Tenby regularly tops polls of the best places to visit in South Wales. With its glorious beaches, welcoming atmosphere, and majestic Victorian houses, it’s easy to see why. This Pembrokeshire coastal gem has three beaches within the town itself, as well as the nearby Saundersfoot and Coppet Hall. All of these are glorious settings to sit down and bask in the sun with a good book while the children entertain themselves on the golden sands and in the crystal waters.
There is also plenty to explore further out of town, head inland to the ancient ruins of a Manorbier Castle or take a 20-minute boat journey from either the harbour or Castle Beach to Caldey Island with its scenic lighthouse, stunning views and the pretty Priory Beach. With Penally Court Holiday Park and Kiln Park Holiday Centre right next door and Lydstep Beach Holiday Park just outside of town, Haven has your accommodation covered on your trip to Tenby.
Another offering from Pembrokeshire, St David’s, nestled in a sheltered valley in the far west of Wales, is Britain’s smallest city. Though it is really no larger than a village, it features a beautiful a beautiful Cathedral that is the pride and joy of St David’s.
Once a popular pilgrimage site, the area continues to draw tourists as the local area is steeped in history and scattered with Neolithic tombs, Bronze Age stones, wells of healing and miniature chapels. The natural landscape matches the man-made in terms of beauty with idyllic coastal pathways and unusual ecosystems nearby. Families will find just as much to do as the pilgrims thanks to the golden beaches which are host to marine tours. The fresh sea air and classic Welsh hospitality only add to the ambience of what is one of the best places to visit in South Wales.
Aberystwyth has all the best aspects of a classic British seaside town: swimmable waters, sunbathe-able beaches, and the enticing scent of fish and chips wafting through the air. If you’re looking for somewhere to enjoy a day at the beach in Wales, Aberystwyth should be somewhere near the top of the list. A typical day out in Aberystwyth will always involve a stroll along its promenade lined by colourful terraced houses, the sunshine on your face and an ice cream in hand.
At Aber, you have the choice of two beaches. The north beach has a retro Royal Pier Arcade, the craggy Constitution Hill forming a natural barrier, and a long dark sand and shingle beach that is popular with day trippers. The quieter south beach is also charming with the wonderful backdrop provided by the castle and pastel houses. The castle grounds themselves provide another place to relax; sit on the grass next to the foundations of a medieval wall or go and take in the windswept views - on a clear day you might even see Snowdon. Haven’s Quay West Holiday Park is just a short drive away so there’s really no reason not to visit on your South Wales adventure.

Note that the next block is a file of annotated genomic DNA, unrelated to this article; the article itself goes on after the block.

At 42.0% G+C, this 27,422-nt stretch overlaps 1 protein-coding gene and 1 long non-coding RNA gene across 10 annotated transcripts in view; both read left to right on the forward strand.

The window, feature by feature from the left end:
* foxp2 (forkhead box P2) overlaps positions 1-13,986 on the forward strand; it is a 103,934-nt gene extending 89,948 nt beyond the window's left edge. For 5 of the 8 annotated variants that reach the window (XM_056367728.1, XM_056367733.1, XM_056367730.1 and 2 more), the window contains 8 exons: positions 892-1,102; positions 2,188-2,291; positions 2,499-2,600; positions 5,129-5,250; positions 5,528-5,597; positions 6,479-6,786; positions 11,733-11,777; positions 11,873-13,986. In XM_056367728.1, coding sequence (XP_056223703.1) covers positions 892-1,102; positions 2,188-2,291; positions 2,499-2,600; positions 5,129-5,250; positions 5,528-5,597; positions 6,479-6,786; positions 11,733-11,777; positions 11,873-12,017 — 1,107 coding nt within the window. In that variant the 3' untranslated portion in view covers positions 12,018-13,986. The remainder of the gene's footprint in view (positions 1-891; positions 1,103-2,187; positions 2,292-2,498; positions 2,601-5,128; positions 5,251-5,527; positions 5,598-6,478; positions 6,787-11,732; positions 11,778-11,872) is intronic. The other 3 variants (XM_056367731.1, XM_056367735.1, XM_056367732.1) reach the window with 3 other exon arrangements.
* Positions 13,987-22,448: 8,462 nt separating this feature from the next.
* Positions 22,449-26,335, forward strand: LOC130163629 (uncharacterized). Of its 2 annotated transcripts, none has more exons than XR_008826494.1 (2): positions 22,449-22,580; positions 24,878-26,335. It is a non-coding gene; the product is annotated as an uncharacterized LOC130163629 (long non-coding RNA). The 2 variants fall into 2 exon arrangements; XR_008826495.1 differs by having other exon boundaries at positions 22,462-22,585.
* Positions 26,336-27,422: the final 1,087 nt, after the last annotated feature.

An Area of Outstanding Natural Beauty, the Gower Peninsula is the most westerly part of the historic county of Glamorgan and one of the most diverse natural areas in Wales. The stunning sight of Rhossili Beach that extends for three miles, the iconic Worm’s Head rock formation, and Three Cliffs Bay are well worth the visit alone.
If you’re feeling extra energetic, take to the seas for some stand-up paddle boarding, the most exciting way to take in views of the beautiful coastline. On the southeast side of the peninsula lies Mumbles, a picturesque headland home to a traditional sleepy Welsh village. Once there, visitors can go to the ruins of the wonderful Oystermouth Castle and see the medieval wall paintings in the chapel.
One of the finest destinations in South Wales and a Haven favourite, The Brecon Beacons National Park is brimming with potential adventures. In the foothills of the Brecon Beacons lies the Vale of Neath which is home to a number of waterfalls which has led to it being dubbed “waterfall country”. However, this is just the start. Head further into the national park and you will discover charming towns, castles, and canals, each more picturesque than the one before.
Brecon Beacons is probably the most accessible national park in South Wales, at under an hour’s drive from the coast, it’s a really easy trip for a day of hiking. More adventurous souls can experience quad biking, gorge walking and magical hiking trails such as the Four Falls Trail and Pen y Fan, the highest mountain in South Wales that lies along a National Trust walking trail, 886m above sea level and is home to a Bronze Age burial site.